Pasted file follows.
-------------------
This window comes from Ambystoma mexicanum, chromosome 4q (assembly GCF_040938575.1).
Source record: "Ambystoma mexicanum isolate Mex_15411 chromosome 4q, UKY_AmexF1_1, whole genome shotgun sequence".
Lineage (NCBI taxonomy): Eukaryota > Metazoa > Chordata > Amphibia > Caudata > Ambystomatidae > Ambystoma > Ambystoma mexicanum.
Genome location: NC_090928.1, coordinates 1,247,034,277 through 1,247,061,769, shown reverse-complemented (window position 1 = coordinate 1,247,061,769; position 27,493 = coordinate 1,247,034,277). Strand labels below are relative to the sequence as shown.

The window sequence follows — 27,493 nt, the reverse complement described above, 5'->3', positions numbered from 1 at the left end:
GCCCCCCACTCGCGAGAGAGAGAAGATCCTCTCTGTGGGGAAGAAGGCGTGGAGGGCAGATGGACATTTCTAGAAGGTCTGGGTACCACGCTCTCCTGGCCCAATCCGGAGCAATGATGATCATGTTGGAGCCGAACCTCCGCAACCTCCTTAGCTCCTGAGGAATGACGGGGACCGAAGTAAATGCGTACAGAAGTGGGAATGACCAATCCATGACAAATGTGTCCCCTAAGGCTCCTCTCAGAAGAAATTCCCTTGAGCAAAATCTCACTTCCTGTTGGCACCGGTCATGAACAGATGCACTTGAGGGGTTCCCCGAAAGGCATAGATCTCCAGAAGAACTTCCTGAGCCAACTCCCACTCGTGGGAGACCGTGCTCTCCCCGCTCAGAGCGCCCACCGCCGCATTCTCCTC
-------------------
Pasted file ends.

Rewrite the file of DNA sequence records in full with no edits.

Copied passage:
This window comes from Ambystoma mexicanum, chromosome 4q (assembly GCF_040938575.1).
Source record: "Ambystoma mexicanum isolate Mex_15411 chromosome 4q, UKY_AmexF1_1, whole genome shotgun sequence".
Lineage (NCBI taxonomy): Eukaryota > Metazoa > Chordata > Amphibia > Caudata > Ambystomatidae > Ambystoma > Ambystoma mexicanum.
Genome location: NC_090928.1, coordinates 1,247,034,277 through 1,247,061,769, shown reverse-complemented (window position 1 = coordinate 1,247,061,769; position 27,493 = coordinate 1,247,034,277). Strand labels below are relative to the sequence as shown.

The window sequence follows — 27,493 nt, the reverse complement described above, 5'->3', positions numbered from 1 at the left end:
GCCCCCCACTCGCGAGAGAGAGAAGATCCTCTCTGTGGGGAAGAAGGCGTGGAGGGCAGATGGACATTTCTAGAAGGTCTGGGTACCACGCTCTCCTGGCCCAATCCGGAGCAATGATGATCATGTTGGAGCCGAACCTCCGCAACCTCCTTAGCTCCTGAGGAATGACGGGGACCGAAGTAAATGCGTACAGAAGTGGGAATGACCAATCCATGACAAATGTGTCCCCTAAGGCTCCTCTCAGAAGAAATTCCCTTGAGCAAAATCTCACTTCCTGTTGGCACCGGTCATGAACAGATGCACTTGAGGGGTTCCCCGAAAGGCATAGATCTCCAGAAGAACTTCCTGAGCCAACTCCCACTCGTGGGAGACCGTGCTCTCCCCGCTCAGAGCGCCCACCGCCGCATTCTCCTC